15

I want an environment in which LaTeX typesets the text just like it otherwise would, but without accepting any commands whatsoever while within this environment. None of the answers to this question solves the problem. Neither does fancyvrb, nor the verbatim packages.

I need this functionality, as I'm composing a LaTeX document from several plain text sources, with text written by authors with no idea of TeX or LaTeX. So the environment should treat everything as normal text. It should break lines, hyphenate words and just do what LaTeX does to normal text.

Do anyone have an idea on how to solve this problem?

EDIT:

An example would be someone writing this, in the plain text input field:

Plain text input

That will result in the following PDF output:

enter image description here

All is still fine, but then someone comes up with the fine idea of writing "\textbf{}" somewhere in the text. It could really be anything, like "%" or "$" or "_", but I think you get the idea. The text input now looks like:

enter image description here

And the PDF output looks like:

enter image description here

But I want it to look like:

enter image description here

So, I'm looking for an environment like:

enter image description here

which still typesets the text like it would any other text, but ignores all special characters and commands. I really, really don't want to write a parser which does all of the magic if I can avoid it...

EDIT 2:

Using the method devised in the answer from David Carlisle:

enter image description here

results in this PDF:

enter image description here

So not quite there yet.

EDIT 3:

Mea culpa - We absolutely are there. I've forgotten to add the "\usepackage[T1]{fontenc}". I can't make it fail, so I'm happy. Thanks David!

  • 2
    Can you then not use \input{foo} and put the plain text inside foo.tex? You can't really have it both ways. It is either Verbatim or not ;) – Nasser Jul 10 '15 at 16:17
  • Can you provide an example of such a text and the expected output? – Werner Jul 10 '15 at 16:24
  • @Nasser why can you not have it both ways? – David Carlisle Jul 10 '15 at 16:34
  • @DavidCarlisle because when I googled for a Latex package called \usepackage{almost_verbatim} I did not find any :) – Nasser Jul 10 '15 at 16:35
  • It makes the site very confusing if you edit the answer into the question. You only get " for \ as you don't copy the code correctly, you need \usepackage[T1]{fontenc} – David Carlisle Jul 10 '15 at 18:25
17

enter image description here

\documentclass{article}
\usepackage[T1]{fontenc}

\setlength\textwidth{20em}


\begingroup
\makeatletter
\gdef\plaintext{\let\do\@makeother\dospecials\catcode32=10\relax\xplaintext}
\catcode`\!=0
!catcode`\\=12
!catcode`{=12
!catcode`}=12
!catcode`(=1
!catcode`)=2
!long!gdef!xplaintext#1\end{plaintext}(%
#1!end(plaintext))
!endgroup



\begin{document}


\begin{plaintext}

this % text has ^ & _ but seems to work alright, hyphenation 
or extremely longish words seems to work OK.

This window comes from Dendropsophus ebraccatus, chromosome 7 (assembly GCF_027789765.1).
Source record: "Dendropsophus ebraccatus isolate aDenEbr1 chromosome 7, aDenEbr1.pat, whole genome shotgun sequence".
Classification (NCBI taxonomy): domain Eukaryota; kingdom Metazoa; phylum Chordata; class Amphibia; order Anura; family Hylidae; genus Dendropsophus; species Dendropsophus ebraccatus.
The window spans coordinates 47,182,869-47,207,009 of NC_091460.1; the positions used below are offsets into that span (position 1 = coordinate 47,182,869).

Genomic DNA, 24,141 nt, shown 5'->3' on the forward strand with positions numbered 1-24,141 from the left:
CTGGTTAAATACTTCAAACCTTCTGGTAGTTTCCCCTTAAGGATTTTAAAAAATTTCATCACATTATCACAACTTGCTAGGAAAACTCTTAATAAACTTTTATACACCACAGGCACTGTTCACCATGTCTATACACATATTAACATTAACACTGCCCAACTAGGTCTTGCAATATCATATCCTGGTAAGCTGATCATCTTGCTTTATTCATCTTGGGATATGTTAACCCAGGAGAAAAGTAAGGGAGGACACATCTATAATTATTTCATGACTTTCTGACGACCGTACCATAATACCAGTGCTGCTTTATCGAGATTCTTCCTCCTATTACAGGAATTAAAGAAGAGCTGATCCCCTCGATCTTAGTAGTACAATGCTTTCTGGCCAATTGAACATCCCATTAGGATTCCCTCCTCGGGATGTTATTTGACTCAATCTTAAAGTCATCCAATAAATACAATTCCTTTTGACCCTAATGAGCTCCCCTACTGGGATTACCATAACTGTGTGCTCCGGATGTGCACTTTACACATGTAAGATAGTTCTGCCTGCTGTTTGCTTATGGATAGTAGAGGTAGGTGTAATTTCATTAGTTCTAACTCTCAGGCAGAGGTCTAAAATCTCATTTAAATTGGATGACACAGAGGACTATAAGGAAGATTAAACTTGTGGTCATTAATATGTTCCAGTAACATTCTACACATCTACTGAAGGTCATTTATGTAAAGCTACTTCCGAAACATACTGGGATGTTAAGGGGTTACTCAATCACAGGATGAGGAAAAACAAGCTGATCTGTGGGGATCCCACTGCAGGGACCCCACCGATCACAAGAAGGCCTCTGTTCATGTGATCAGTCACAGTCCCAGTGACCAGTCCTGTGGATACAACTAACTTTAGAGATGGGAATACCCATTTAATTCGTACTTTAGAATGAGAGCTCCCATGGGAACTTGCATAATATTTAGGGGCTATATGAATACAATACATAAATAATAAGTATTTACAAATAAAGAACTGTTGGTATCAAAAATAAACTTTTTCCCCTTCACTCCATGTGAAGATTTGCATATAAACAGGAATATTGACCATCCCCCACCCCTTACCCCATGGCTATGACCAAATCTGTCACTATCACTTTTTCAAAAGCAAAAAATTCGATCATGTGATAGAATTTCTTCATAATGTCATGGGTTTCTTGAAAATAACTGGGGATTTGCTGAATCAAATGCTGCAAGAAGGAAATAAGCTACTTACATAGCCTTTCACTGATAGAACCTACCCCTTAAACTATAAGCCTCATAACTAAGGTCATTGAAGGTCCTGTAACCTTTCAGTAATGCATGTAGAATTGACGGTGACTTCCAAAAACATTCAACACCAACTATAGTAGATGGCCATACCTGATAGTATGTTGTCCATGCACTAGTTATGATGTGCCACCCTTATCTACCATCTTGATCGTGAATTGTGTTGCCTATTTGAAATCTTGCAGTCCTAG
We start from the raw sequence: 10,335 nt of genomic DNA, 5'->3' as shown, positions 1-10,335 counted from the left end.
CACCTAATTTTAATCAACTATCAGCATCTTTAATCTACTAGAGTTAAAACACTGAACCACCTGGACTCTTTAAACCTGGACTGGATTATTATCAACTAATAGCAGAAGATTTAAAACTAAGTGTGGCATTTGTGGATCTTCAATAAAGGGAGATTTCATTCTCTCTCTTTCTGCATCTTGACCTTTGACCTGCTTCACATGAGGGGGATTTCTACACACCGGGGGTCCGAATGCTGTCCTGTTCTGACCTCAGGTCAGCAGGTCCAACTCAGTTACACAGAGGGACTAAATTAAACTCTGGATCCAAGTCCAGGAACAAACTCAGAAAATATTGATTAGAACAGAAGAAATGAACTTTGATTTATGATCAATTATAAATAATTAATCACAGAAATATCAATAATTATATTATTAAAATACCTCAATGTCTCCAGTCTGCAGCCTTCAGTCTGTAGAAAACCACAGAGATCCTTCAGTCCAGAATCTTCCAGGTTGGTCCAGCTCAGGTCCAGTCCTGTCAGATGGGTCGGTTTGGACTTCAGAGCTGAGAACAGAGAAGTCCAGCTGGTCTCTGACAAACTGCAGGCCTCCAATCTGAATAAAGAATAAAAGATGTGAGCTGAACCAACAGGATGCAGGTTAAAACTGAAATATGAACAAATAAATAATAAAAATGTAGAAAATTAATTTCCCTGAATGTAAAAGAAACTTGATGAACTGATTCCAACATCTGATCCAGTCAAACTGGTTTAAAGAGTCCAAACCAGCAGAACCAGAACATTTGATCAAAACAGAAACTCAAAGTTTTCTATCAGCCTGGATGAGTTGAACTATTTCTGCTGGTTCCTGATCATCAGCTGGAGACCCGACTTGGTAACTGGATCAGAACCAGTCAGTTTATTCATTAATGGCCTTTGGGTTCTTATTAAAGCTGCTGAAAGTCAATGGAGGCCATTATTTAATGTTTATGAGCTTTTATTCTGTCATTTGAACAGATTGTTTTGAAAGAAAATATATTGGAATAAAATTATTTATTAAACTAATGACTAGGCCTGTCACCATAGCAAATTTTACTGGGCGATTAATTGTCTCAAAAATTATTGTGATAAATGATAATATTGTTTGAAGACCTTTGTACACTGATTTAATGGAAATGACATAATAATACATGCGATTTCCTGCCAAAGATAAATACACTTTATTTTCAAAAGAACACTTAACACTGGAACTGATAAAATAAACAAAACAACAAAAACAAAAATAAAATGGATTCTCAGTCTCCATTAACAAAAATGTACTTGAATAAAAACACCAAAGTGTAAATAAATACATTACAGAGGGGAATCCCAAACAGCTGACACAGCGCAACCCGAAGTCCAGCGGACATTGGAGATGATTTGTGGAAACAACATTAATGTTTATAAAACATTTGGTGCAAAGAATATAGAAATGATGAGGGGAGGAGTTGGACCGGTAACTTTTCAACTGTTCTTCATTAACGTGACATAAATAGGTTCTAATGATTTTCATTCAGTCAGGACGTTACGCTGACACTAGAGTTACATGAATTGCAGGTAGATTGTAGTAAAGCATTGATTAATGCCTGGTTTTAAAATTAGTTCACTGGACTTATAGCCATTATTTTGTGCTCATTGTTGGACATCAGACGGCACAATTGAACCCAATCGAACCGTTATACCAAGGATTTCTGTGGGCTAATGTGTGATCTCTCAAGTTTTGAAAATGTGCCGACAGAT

Blank lines do form a paragraph but \this is not an undefined
command and \includegraphics{this is not a picture}

\end{plaintext}

\end{document}
  • Could this code be made into a package to make it easy to use for users? as in \usepackage{plaintext} and have it be part of TexLive distribution? This would be very useful. thanks. – Nasser Jul 10 '15 at 16:43
  • @Nasser I think you'll find the licence is such that you may do that, yes:-) – David Carlisle Jul 10 '15 at 18:58
  • Does this still work if I ask a question like this in the environment!?!?!???!?!?!? (Point being: can you still have exclamation marks in there?) – Sean Allred Jul 10 '15 at 20:11
  • @SeanAllred you should have more faith:-) – David Carlisle Jul 10 '15 at 20:20
  • The only place where this don't work is in a title, like : \chapter{A \begin{plaintext} \textbf{short} \end{plaintext} example}. But there's properly a good reason for that. – colding Jul 11 '15 at 10:27
6

This approach uses \detokenize, but wraps it in a paragraph parser, which will format lines and indeed paragraphs in a verbatim-like manner. EDITED to incorporate a trap for the % character, taking a nod from David's approach. However, there is (at least) one area where it will break: unmatched braces {}.

However, this limitation may or may not pose an insurmountable problem for you.

\documentclass{article}
\usepackage[T1]{fontenc}
\newcommand\verbpars{\bgroup\catcode`\%=12 \verbparsProper}
\newcommand\verbparsProper[1]{\verbparhelp#1\par\relax\relax\egroup}
\long\def\verbparhelp#1\par#2\relax{%
  \detokenize{#1}\ifx\relax#2\else\par\verbparhelp#2\relax\fi}
\begin{document}
\verbpars{%
this is a test $#@\\&!@~`_<>|\ this is a test $#@\\&!@~` this is a test $#@\\&!@~`
  this is a test $#@\\&!@~` this is a test $#@\\&!@~` this is a test $#@\\&!@~`

and now I have another test.} Regular \LaTeX{} continued in same par.

\verbpars{I have succeeded in making it work with an unquoted 
  percent sign % but it will still break with unmatched braces{}.  

But otherwise it may get you what you need.}

% This should not be seen
\end{document}

enter image description here

  • 1
    probably safest to just make % catcode 12 locally as in my answer, otherwise comments in included files will be tricky:-) – David Carlisle Jul 10 '15 at 16:44
  • @DavidCarlisle Fixed – Steven B. Segletes Jul 10 '15 at 16:46

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